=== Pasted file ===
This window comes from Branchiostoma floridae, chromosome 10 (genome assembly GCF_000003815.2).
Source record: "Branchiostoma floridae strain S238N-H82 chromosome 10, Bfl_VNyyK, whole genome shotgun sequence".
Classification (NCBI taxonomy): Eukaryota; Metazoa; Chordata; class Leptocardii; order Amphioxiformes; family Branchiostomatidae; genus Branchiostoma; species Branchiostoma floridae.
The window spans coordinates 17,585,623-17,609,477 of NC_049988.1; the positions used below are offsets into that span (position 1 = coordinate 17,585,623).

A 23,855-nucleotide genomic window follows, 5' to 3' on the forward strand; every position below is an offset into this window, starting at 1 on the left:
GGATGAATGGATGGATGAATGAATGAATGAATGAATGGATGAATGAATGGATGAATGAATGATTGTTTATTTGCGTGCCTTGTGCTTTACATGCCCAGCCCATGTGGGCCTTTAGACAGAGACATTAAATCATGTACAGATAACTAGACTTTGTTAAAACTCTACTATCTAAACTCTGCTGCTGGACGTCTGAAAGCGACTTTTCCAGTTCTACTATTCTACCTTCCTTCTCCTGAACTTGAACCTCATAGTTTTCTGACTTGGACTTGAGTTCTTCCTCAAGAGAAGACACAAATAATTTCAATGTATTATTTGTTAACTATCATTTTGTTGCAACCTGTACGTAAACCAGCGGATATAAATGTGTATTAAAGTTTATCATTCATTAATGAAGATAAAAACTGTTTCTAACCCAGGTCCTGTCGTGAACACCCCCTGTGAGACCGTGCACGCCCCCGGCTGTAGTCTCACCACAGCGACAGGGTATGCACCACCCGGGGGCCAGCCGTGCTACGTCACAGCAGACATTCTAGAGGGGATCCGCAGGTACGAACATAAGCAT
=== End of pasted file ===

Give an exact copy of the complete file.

This window comes from Branchiostoma floridae, chromosome 10 (genome assembly GCF_000003815.2).
Source record: "Branchiostoma floridae strain S238N-H82 chromosome 10, Bfl_VNyyK, whole genome shotgun sequence".
Classification (NCBI taxonomy): Eukaryota; Metazoa; Chordata; class Leptocardii; order Amphioxiformes; family Branchiostomatidae; genus Branchiostoma; species Branchiostoma floridae.
The window spans coordinates 17,585,623-17,609,477 of NC_049988.1; the positions used below are offsets into that span (position 1 = coordinate 17,585,623).

A 23,855-nucleotide genomic window follows, 5' to 3' on the forward strand; every position below is an offset into this window, starting at 1 on the left:
GGATGAATGGATGGATGAATGAATGAATGAATGAATGGATGAATGAATGGATGAATGAATGATTGTTTATTTGCGTGCCTTGTGCTTTACATGCCCAGCCCATGTGGGCCTTTAGACAGAGACATTAAATCATGTACAGATAACTAGACTTTGTTAAAACTCTACTATCTAAACTCTGCTGCTGGACGTCTGAAAGCGACTTTTCCAGTTCTACTATTCTACCTTCCTTCTCCTGAACTTGAACCTCATAGTTTTCTGACTTGGACTTGAGTTCTTCCTCAAGAGAAGACACAAATAATTTCAATGTATTATTTGTTAACTATCATTTTGTTGCAACCTGTACGTAAACCAGCGGATATAAATGTGTATTAAAGTTTATCATTCATTAATGAAGATAAAAACTGTTTCTAACCCAGGTCCTGTCGTGAACACCCCCTGTGAGACCGTGCACGCCCCCGGCTGTAGTCTCACCACAGCGACAGGGTATGCACCACCCGGGGGCCAGCCGTGCTACGTCACAGCAGACATTCTAGAGGGGATCCGCAGGTACGAACATAAGCAT